Chancellor Rishi Sunak is reportedly set to rebuff calls for a public body to deal with the impending wave of defaults expected on government-backed business loans.
A task force called the Recapitalisation Group, led by trade body TheCityUK and advisory firm EY, has asked the government to create a state-owned body to refinance the anticipated tens of billions of pounds of bad debt.
But the Treasury has rejected the proposals, according to well-placed sources cited in The Financial Times report, due to fears they could shift the balance of risk away from banks and towards taxpayers.
The Treasury believes banks should deal with the cost and reputational risk of chasing borrowers that default.
The government’s lending schemes have provided nearly £53bn to around 1.2 million businesses to date.
The Office for Budget Responsibility has said that around £33bn would need to be written off the value of state-back loans in its worst-case scenario.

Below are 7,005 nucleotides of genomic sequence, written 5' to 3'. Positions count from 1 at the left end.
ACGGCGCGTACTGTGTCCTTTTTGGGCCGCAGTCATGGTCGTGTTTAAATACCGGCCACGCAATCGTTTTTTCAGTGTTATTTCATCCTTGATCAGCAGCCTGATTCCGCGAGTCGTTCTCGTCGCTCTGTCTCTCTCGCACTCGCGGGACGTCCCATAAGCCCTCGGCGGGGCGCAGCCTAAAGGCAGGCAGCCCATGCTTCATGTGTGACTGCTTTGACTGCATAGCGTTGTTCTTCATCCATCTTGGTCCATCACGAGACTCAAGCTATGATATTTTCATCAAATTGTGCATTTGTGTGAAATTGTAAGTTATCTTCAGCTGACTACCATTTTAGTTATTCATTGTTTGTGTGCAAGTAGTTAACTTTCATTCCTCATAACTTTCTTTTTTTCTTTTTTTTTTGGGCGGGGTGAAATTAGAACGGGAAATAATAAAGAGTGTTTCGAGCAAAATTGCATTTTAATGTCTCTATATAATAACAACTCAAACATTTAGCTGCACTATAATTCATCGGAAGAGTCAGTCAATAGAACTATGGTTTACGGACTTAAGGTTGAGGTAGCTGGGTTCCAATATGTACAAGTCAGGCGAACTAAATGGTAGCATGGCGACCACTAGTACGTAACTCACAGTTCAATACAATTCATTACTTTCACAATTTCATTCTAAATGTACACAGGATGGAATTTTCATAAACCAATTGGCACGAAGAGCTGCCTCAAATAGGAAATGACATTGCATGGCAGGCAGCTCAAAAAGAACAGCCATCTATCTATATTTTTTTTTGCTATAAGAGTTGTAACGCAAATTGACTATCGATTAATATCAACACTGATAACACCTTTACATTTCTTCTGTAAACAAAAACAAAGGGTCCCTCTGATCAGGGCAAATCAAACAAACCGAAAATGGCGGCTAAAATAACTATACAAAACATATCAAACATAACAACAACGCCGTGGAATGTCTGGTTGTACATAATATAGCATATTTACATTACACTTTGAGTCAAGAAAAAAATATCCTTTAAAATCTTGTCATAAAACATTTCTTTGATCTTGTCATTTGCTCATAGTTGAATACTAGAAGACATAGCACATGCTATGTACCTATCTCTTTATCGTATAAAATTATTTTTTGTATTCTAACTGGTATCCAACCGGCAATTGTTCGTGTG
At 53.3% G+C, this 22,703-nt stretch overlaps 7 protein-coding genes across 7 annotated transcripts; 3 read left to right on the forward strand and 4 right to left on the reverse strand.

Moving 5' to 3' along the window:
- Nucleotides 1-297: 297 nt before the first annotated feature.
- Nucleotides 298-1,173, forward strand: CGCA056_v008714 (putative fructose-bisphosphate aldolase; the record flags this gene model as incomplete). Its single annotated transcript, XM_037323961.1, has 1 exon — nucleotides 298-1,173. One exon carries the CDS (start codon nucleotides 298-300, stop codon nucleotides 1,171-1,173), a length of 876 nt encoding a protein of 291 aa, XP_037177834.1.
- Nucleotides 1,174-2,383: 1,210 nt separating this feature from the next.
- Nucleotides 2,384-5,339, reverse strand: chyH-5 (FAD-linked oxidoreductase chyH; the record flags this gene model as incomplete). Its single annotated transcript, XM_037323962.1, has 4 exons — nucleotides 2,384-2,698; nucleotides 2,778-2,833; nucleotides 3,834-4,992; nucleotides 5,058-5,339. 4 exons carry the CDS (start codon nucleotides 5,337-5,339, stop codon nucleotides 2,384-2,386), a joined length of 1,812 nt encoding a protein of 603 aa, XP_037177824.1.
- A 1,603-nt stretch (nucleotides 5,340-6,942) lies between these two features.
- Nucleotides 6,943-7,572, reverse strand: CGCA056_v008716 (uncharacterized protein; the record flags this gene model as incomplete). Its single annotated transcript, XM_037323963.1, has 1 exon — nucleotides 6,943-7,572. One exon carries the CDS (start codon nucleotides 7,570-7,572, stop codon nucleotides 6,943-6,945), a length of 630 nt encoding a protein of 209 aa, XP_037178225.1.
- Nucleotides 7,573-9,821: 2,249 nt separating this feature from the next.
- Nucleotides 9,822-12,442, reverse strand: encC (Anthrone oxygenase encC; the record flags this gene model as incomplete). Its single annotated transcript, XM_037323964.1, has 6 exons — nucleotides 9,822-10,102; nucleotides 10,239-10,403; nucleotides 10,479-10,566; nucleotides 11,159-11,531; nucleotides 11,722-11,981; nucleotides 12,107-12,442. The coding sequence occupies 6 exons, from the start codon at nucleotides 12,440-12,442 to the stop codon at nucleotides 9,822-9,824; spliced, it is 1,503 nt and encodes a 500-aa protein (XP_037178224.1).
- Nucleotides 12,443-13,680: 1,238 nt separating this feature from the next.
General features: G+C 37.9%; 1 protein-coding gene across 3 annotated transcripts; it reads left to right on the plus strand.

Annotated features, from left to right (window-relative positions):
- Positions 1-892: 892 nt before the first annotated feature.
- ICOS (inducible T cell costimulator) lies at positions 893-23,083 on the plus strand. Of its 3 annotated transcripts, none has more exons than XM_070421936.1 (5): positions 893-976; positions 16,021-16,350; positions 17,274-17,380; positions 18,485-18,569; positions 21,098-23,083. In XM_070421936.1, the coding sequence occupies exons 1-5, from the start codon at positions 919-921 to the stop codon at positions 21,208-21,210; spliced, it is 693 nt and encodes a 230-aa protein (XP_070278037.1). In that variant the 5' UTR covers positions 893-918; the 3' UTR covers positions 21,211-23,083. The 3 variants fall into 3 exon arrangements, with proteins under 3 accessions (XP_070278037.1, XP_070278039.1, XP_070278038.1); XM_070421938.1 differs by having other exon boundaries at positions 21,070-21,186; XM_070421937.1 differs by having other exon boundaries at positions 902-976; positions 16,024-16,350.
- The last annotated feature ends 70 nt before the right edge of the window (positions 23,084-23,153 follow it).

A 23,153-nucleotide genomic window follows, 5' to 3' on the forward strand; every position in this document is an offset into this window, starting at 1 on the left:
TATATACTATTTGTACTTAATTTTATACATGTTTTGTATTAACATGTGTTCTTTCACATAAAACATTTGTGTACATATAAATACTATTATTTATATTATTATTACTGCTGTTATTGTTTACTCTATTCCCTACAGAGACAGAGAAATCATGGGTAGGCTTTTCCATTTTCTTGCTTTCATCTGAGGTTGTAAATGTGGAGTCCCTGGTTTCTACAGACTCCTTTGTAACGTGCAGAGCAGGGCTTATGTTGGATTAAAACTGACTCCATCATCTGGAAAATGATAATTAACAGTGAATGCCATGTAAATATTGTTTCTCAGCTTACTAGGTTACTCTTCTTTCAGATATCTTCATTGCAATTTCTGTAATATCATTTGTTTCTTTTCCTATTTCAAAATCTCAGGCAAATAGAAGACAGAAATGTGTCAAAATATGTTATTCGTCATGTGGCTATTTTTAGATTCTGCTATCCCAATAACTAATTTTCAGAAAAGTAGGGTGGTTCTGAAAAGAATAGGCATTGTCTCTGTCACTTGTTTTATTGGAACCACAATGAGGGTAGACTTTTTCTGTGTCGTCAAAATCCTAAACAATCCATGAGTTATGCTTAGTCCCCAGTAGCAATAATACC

“While we have some sympathy for the government’s argument in ensuring banks are incentivised to pursue debts as per normal practice, one could argue that the mere presence of a government guarantee already creates these moral hazard risks and putting in place a mechanism for banks to easily avail of the guarantee, thus enabling them to deploy resources in other parts of the business to support new lending for example, would be a sensible policy approach,” said analysts at brokerage Goodbody.
“We suspect this will continue to be a point of debate in the lead up to the unwinding of the government-backed lending schemes, with the deadline for CBILS applications set as 30 September while the BBLS scheme will finish on 4 November unless extended.”